Say I have a variable X and I want to set the least significant bit (the bit most to the right when written), how do I do that? I do an OR operation with the value which holds one 1, which is is the least significant bit position, this value is 1

X = X | 1;

X: 0 1 0 0
1: 0 0 0 1
   ------- OR
   0 1 0 1

Observe that a bit in the result is one if any or all bits directly above it are 1 as well.

X: 0 1 0 1
1: 0 0 0 1
   ------- OR
   0 1 0 1

Note that the value of this bit in the variable is not important for the result; the least significant bit is always 1 in the result, because one of the inputs was always 1.

 

Now if we want to clear that bit? We do an AND with the inverse of 1. Say what? Let's draw it

 1: 0 0 0 1
    ------- NOT
~1: 1 1 1 0

 X: 0 1 0 1
~1: 1 1 1 0
    ------- AND
    0 1 0 0

So by ANDing with the inverse of the desired clear bit, you can actually set it to 0. In C we'll write

X = X & ~1;

 

Note that in both these cases ONLY the least significant bit changes, any bits that may be set or cleared in other bit positions are unaffected. This is why you want to use the OR and AND operations, not simple assignments.

In C there are shorthands for operations on something itself:

X = X & ~1; equals X &= ~1;

X = X | 1; equals X |= 1;

 

So if I write P1OUT |= BIT0; I will only be affecting the bits that are set in BIT0, which is only the least siginificant bit. BIT1 only has the second least siginificant bit set, BIT2 the third least siginificant bit, etcetera.

 

Advanced bit subjects

If you want to alter multiple bits, you can first OR them together:

BIT0: 0 0 0 0  0 0 0 1
BIT2: 0 0 0 0  0 1 0 0
      ---------------- OR
      0 0 0 0  0 1 0 1 BIT0 | BIT2

Then you can use this to set or clear both bits simultaneously:

X = X | BIT0;

X = X | BIT2;

becomes

X = X | BIT0 | BIT2;

in short

X |= BIT0 | BIT2;

 

Now if you want to clear both bits in X, you need to use the negated values

X = X & ~BIT0;

X = X & ~BIT2;

becomes

X = X & ~BIT0 & ~BIT2;

becomes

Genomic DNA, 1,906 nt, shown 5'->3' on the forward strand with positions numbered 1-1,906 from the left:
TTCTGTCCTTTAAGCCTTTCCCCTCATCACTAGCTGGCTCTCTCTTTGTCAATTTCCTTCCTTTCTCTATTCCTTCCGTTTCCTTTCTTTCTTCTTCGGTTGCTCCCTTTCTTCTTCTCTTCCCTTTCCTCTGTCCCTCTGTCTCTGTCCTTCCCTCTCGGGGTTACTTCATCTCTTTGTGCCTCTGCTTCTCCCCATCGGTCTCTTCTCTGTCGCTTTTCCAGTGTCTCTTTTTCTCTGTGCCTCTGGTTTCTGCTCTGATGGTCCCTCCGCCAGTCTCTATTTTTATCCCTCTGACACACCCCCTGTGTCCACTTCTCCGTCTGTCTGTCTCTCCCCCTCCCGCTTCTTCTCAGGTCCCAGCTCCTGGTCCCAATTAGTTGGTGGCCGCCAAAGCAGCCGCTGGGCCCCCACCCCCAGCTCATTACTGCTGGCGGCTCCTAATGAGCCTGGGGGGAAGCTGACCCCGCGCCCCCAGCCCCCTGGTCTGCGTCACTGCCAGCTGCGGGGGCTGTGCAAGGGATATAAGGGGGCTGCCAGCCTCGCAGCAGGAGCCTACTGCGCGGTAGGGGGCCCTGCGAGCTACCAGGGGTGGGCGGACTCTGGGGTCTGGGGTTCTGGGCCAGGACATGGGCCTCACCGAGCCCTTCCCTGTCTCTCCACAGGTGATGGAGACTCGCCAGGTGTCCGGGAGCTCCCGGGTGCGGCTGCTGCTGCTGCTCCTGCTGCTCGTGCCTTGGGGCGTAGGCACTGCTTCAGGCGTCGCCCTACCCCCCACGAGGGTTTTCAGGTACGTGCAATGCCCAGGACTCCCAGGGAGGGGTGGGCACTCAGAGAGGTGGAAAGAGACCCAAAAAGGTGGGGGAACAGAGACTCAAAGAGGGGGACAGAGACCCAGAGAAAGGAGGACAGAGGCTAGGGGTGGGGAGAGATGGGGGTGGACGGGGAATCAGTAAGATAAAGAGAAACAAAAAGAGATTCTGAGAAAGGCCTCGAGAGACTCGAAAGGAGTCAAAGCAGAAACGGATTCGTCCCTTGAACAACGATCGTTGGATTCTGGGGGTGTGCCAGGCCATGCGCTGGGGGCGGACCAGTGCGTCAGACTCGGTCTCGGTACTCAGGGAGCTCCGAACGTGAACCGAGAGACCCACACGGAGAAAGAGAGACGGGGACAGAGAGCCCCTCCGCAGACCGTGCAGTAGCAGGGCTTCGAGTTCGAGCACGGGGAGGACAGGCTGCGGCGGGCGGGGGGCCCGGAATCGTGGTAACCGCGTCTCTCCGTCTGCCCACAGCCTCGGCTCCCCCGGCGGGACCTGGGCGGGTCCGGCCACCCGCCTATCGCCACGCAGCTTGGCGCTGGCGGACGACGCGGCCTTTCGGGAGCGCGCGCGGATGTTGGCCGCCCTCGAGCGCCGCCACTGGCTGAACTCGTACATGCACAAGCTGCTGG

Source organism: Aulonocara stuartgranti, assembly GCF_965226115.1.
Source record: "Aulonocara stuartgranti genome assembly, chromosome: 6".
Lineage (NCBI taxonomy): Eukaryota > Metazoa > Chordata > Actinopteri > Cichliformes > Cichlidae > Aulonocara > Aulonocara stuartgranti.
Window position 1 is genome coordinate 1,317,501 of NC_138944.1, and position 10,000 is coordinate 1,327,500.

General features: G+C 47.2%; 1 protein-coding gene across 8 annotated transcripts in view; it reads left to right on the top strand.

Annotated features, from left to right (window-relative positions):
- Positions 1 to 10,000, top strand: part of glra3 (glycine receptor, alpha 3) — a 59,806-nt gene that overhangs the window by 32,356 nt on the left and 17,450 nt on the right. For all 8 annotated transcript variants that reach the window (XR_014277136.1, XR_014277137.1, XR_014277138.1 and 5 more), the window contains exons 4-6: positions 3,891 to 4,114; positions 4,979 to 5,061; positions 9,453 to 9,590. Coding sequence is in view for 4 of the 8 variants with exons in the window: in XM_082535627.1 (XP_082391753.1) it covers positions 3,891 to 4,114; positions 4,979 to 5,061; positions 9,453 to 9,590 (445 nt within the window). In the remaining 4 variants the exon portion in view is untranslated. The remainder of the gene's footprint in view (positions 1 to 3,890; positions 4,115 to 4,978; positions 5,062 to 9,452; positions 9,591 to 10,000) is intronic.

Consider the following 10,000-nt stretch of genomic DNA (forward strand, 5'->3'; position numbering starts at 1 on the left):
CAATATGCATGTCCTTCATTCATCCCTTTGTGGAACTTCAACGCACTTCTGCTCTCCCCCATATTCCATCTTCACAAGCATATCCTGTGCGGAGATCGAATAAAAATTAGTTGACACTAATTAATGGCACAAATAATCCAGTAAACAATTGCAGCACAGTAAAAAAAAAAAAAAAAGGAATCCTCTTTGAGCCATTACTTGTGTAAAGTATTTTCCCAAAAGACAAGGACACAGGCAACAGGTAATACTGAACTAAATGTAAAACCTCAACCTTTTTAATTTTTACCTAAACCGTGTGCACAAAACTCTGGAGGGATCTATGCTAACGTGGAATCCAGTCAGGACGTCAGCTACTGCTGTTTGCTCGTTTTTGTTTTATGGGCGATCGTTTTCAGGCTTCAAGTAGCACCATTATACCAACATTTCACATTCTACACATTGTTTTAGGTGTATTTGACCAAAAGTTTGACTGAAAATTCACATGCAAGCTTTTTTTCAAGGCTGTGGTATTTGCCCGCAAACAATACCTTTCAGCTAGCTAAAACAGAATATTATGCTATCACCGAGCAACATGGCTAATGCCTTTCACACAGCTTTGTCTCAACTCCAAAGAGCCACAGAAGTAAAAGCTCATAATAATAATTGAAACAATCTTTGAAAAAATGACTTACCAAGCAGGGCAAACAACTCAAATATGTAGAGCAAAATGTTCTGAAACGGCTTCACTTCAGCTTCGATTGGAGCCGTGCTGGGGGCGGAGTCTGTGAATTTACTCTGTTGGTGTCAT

X &= ~BIT0 & ~BIT2;

visually

 BIT0: 0 0 0 0  0 0 0 1
       ---------------- NOT
~BIT0: 1 1 1 1  1 1 1 0

 BIT2: 0 0 0 0  0 1 0 0
       ---------------- NOT
~BIT2: 1 1 1 1  1 0 1 1

~BIT0: 1 1 1 1  1 1 1 0
~BIT2: 1 1 1 1  1 0 1 1
       --------------- AND
       1 1 1 1  1 0 1 0 ~BIT0 & ~BIT2

    X: 0 1 0 1  0 1 0 0
       1 1 1 1  1 0 1 0
       ---------------- AND
       0 1 0 1  0 0 0 0

Note that any bit that used to be 0 stays 0 and any 1 stays 1, except for the bits that are 0 in ~BIT0 & ~BIT2

 

We could get the value 1111 1010 in another way as well: take the inverse of 0000 0101. As you know by now, 0000 0101 is attained by ORing BIT0 and BIT2

 BIT0: 0 0 0 0  0 0 0 1
 BIT2: 0 0 0 0  0 1 0 0
       ---------------- OR
       0 0 0 0  0 1 0 1 BIT0 | BIT2

       0 0 0 0  0 1 0 1 BIT0 | BIT2
       --------------- NOT
       1 1 1 1  1 0 1 0 ~(BIT0 | BIT2)

    X: 0 1 0 1  0 1 0 0
       1 1 1 1  1 0 1 0
       ---------------- AND
       0 1 0 1  0 0 0 0

Observe that the result of ~(BIT0 | BIT2) is identical to ~BIT0 & ~BIT2. This property is called Demorgan's law:

  • By inverting both inputs and the output of an AND operation, I get an OR operation.
  • By inverting both inputs and the output of an OR operation, I get an AND operation.

Since ~BIT0 inverted is ~~BIT0, which is equal to BIT0, this property holds. So I take NOT NOT BIT0 (ie: BIT0) and NOT NOT BIT2 (ie: BIT2) and replace the AND operation with an OR operation. Then I NOT the result once more and get the same result.

 

So

X = X & ~BIT0 & ~BIT2;

becomes

X &= ~BIT0 & ~BIT2;

which is equal to

X &= ~(~~BIT0 | ~~BIT2);

is equal to

X &= ~(BIT0 | BIT2);

 

As a last reminder: BIT0, BIT1, etc. are part of the MSP430 library (msp430.h), not part of the C language itself. So you cannot use these definitions in a PC application unless you create them first.

 

Exclusive or and asymmetric bitwise operations

Apart from the three basic operation there is one other operation that might be useful on occasion; the exclusive or. Exclusive or (or XOR in short) is written as ^ (circumflex, xor) and gives back 1 if exactly one input is 1 (give back 0 if no or both inputs are 1)

   XOR
A B | U
----+--
0 0 | 0
0 1 | 1
1 0 | 1
1 1 | 0

XOR can be used to toggle bits. If I have a variable X and want to toggle the least siginificant bit, I XOR X with 1.

X = X ^ 1;

or

X ^= 1;

X: 0 1 0 1  0 1 0 1
1: 0 0 0 0  0 0 0 1
   ---------------- XOR
   0 1 0 1  0 1 0 0

X: 0 1 0 1  0 1 0 0
1: 0 0 0 0  0 0 0 1
   ---------------- XOR
   0 1 0 1  0 1 0 1

As you can see, it works both ways. Be careful when using XOR, as you explicitly have no control over the resulting value; you only make sure it has changed, so keep track of the value it may have had before.